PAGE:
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Toronto Argonauts Raghib "Rocket" Ismail jumps on the back of team co-owner and actor John Candy while he was holding the Grey Cup during victory celebrations back in Toronto after the game. The Toronto Argonauts had defeated the Calgary Stampeders 36-21 in the annual fall classic held at Winnipeg Stadium Nov. 24, 1991. Chris Schwarz / REUTERS (Chris Schwarz/REUTERS)
Toronto Argonauts Raghib "Rocket" Ismail jumps on the back of team co-owner and actor John Candy while he was holding the Grey Cup during victory celebrations back in Toronto after the game. The Toronto Argonauts had defeated the Calgary Stampeders 36-21 in the annual fall classic held at Winnipeg Stadium Nov. 24, 1991. Chris Schwarz / REUTERS (Chris Schwarz/REUTERS)

TSN special remembers John Candy's impact on the Argos Add to ...

For a brief period in the early ‘90s, the pizzazz of Hollywood merged with the muscle of football to produce some of the most electric games in CFL history.

These were the years that movie star John Candy was part owner of the Toronto Argonauts and championed the team so feverishly that many credit him with inspiring the squad to clinch the 1991 Grey Cup.

His dedication to the Argos is the focus of the TSN special “John Candy: True Double Blue,” a half-hour spotlight that examines the funnyman's lifelong love of the team and the indelible mark he left on its players and fans.

“John Candy had a profound impact on people, whether they were actors like Jim Belushi, or football players,” the show's narrator and interviewer Brian Williams said Thursday by phone from Vancouver.

“And it's because he was so real.”

“John Candy: True Double Blue” includes interviews with Candy's famous movie star friends Martin Short, Eugene Levy and Belushi, as well as his Argos business partners Bruce McNall and Wayne Gretzky.

Candy's children, Chris and Jen, trace their father's infectious enthusiasm for all things football, noting that his three passions, in order, were: family, the Argos and his acting career.

Meanwhile, players including former wide receiver Raghib (The Rocket) Ismail and tough guy Carl Brazley recount the tireless lengths Candy went to promote the team.

“You think about how many people have the opportunity to help people but don't and then you think about somebody who goes out of their way and doesn't have to,” Brazley said as he tears up on camera.

“That's why it was so powerful, even now.”

It all started in February 1991, when McNall, Gretzky and Candy bought the Toronto Argonauts for $5 million. Gretzky and Candy each took a 10 per cent stake.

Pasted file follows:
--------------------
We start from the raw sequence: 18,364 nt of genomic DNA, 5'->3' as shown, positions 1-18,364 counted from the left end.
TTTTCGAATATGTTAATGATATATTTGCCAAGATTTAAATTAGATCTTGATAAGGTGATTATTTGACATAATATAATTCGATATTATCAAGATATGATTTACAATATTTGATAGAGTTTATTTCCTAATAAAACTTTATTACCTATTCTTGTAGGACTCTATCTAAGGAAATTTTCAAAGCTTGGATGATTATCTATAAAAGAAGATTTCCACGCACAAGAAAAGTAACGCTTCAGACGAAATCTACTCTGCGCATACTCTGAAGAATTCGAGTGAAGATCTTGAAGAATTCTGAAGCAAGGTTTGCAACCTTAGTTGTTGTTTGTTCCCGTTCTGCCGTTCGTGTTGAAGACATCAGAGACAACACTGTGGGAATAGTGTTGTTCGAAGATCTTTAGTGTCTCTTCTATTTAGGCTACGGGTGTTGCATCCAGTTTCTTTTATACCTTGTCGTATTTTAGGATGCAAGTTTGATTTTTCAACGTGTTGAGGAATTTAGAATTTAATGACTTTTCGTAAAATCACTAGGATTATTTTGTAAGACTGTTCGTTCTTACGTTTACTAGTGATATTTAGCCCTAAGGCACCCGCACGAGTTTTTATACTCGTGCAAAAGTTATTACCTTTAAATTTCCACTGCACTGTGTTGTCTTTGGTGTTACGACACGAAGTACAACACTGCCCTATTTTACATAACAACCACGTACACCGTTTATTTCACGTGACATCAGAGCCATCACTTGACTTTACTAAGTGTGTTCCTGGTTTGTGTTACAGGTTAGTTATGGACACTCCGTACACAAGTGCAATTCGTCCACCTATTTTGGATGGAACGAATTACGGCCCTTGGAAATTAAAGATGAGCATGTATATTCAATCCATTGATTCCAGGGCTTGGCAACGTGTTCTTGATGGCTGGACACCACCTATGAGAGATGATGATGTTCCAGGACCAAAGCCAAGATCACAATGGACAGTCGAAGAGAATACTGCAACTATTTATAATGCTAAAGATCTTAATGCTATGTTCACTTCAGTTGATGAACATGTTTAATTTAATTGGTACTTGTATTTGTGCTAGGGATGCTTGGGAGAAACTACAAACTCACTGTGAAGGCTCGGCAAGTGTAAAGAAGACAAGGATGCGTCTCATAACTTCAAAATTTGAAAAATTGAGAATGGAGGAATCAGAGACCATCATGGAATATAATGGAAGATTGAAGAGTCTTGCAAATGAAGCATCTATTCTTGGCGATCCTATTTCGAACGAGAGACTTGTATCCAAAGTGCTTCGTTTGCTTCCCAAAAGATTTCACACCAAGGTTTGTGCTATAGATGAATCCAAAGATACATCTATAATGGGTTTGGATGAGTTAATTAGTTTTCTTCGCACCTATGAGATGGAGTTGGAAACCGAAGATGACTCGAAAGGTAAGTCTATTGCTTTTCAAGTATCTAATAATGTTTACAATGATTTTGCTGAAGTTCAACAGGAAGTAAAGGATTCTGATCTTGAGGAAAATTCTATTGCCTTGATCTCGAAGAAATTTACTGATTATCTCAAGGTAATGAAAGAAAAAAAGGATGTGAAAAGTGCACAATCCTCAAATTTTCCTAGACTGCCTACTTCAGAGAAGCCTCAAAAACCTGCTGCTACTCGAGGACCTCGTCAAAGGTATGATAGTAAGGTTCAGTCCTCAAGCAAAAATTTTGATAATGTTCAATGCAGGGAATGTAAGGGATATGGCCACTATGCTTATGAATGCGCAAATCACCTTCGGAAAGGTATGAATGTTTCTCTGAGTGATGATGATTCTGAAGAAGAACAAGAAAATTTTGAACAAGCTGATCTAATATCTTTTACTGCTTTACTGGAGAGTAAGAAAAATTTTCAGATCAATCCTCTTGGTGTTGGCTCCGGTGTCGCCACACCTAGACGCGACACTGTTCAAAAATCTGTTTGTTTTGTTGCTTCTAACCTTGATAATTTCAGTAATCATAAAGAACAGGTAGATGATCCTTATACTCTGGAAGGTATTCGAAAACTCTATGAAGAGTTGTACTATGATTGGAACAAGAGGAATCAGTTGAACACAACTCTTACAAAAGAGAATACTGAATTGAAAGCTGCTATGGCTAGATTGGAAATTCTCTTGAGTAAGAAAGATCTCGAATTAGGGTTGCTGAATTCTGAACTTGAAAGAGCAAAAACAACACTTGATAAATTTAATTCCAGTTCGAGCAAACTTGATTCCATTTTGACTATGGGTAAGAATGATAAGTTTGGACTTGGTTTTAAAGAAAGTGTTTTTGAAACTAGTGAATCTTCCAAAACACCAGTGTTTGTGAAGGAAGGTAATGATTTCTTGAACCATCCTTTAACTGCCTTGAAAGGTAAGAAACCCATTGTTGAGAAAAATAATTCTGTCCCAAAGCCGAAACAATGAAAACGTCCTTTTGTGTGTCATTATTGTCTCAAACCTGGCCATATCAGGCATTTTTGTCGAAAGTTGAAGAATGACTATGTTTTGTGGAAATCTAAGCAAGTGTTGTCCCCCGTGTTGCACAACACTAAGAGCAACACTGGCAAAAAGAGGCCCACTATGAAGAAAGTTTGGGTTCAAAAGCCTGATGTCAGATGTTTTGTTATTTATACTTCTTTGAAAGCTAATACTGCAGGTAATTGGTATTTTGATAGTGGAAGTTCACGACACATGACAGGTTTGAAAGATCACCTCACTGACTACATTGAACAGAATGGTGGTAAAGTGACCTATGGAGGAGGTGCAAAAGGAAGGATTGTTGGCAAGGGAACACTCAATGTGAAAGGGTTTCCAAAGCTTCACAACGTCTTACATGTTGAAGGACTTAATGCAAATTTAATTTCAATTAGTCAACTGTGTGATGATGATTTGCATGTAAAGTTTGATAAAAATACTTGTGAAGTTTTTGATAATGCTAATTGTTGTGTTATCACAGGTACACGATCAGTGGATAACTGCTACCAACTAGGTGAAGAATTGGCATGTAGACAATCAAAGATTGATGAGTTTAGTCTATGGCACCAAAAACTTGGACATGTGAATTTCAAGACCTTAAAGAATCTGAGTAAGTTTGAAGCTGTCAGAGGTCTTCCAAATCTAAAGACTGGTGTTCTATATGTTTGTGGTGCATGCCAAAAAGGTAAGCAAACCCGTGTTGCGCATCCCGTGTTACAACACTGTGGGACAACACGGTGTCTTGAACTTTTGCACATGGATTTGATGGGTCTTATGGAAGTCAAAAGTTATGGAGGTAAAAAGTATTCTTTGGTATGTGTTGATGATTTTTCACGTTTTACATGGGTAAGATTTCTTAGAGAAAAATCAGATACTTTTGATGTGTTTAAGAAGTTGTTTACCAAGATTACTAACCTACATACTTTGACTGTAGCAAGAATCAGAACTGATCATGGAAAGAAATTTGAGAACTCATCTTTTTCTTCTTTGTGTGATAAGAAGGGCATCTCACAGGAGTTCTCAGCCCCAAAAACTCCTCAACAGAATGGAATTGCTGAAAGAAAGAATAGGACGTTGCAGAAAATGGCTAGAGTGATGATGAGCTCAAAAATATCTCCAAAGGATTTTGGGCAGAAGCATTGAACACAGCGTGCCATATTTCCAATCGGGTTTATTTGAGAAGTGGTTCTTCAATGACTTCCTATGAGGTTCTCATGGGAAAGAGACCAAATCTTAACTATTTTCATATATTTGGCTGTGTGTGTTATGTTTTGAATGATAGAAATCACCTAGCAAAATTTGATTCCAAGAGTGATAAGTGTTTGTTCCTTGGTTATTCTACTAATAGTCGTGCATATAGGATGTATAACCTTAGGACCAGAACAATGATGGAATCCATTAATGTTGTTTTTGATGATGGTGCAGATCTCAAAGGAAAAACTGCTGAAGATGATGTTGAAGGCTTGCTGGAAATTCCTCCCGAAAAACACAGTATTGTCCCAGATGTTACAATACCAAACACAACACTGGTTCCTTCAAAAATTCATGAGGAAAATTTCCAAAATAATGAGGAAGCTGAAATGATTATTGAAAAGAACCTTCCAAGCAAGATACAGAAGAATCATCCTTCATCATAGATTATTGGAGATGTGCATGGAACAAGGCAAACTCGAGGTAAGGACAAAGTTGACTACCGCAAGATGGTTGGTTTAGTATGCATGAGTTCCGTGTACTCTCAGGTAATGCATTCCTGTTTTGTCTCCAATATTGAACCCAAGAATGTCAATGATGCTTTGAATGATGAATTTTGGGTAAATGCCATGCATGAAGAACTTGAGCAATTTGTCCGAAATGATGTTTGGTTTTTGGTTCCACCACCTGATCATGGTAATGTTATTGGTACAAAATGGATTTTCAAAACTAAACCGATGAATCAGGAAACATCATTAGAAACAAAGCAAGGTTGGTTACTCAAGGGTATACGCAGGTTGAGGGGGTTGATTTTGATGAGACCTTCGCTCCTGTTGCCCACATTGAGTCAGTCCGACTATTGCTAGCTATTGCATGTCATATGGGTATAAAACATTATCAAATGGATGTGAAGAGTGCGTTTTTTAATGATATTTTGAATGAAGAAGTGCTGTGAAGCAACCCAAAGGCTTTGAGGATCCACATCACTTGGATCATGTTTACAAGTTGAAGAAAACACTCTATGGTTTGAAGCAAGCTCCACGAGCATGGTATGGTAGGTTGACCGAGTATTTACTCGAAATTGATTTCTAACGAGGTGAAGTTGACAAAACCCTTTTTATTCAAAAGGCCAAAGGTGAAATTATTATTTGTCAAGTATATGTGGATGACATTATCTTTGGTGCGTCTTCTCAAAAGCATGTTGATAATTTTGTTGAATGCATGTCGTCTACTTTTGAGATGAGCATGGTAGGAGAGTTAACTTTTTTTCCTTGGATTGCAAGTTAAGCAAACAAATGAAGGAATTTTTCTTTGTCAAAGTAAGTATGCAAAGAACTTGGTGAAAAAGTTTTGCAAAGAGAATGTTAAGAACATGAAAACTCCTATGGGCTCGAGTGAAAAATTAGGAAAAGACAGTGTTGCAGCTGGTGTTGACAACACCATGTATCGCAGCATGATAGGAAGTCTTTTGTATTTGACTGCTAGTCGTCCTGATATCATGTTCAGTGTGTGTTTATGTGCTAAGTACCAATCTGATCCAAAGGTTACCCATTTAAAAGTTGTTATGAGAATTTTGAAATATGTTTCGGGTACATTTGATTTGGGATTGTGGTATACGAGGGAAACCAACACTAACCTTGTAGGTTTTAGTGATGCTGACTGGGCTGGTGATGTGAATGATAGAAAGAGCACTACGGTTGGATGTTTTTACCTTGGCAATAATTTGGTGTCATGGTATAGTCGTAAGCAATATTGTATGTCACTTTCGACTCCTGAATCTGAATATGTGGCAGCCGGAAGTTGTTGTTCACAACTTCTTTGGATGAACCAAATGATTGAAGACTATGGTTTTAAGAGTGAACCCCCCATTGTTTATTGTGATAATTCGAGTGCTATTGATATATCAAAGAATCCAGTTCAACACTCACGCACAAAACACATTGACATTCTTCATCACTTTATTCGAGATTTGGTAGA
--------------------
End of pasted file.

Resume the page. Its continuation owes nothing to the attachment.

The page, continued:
It was a dream come true for Candy, who played left tackle on the offensive line in high school until he was sidelined by a serious knee injury.

Later that year, the Argos would actually outbid the NFL to snag hot draft pick Ismail from the University of Notre Dame, signing him to a record four-year, $18-million contract.

Suddenly, the city was buzzing about Canadian football.

“John was larger than life.... It's a sports story but it's more than a sports story,” Williams said of Candy's impact.

“For Toronto, those were the Hollywood days.”

Players recount how the “SCTV” star would fly to each CFL city to rally the fans. Some days would start as early as 4:30 a.m. so he could hit radio stations and push more ticket sales.

Game day would be punctuated with rousing rock ‘n' roll shows studded with Candy's famous friends. The stunts worked — once-empty seats began to fill and the Argos didn't lose a single home game that year.

“It was so exciting to have everyone talking about the CFL again,” said Short. “But mainly I was there because John was my friend.”

Much of the special centres on the dramatic match-up between the Toronto Argonauts and Calgary Stampeders for the 79th Grey Cup.

It was the first time the Cup headed to Winnipeg and went down as one of the coldest championship games in the history of the league. Mike (Pinball) Clemons remembers that day well.

“The most inspirational moment for me that entire year may have been John Candy standing on the sideline in a leather coat, in 20 below at the Grey Cup,” said Clemons.

“He's not in the press box ... he's down on the field with his guys and now all of a sudden, I'm not as cold.”

Those were the glory days. The ensuing years featured a series of setbacks that included high-profile defections and McNall's massive fraud conviction in 1994. Candy died that year while shooting a film in Mexico, shortly after learning the team had been sold.

“John Candy: True Double Blue” premieres Friday on TSN and repeats Saturday. It also airs on Sunday on CTV.

Other specials this Grey Cup weekend include Saturday's “A Grey Cup Love Story,” which profiles 91-year-old CFL fan George Hitzroth, who has attended 65 Grey Cups, and Sunday's pre-game special “Journey to the Grey Cup,” which follows the B.C. Lions and Winnipeg Blue Bombers from the end of last season to the championship game.

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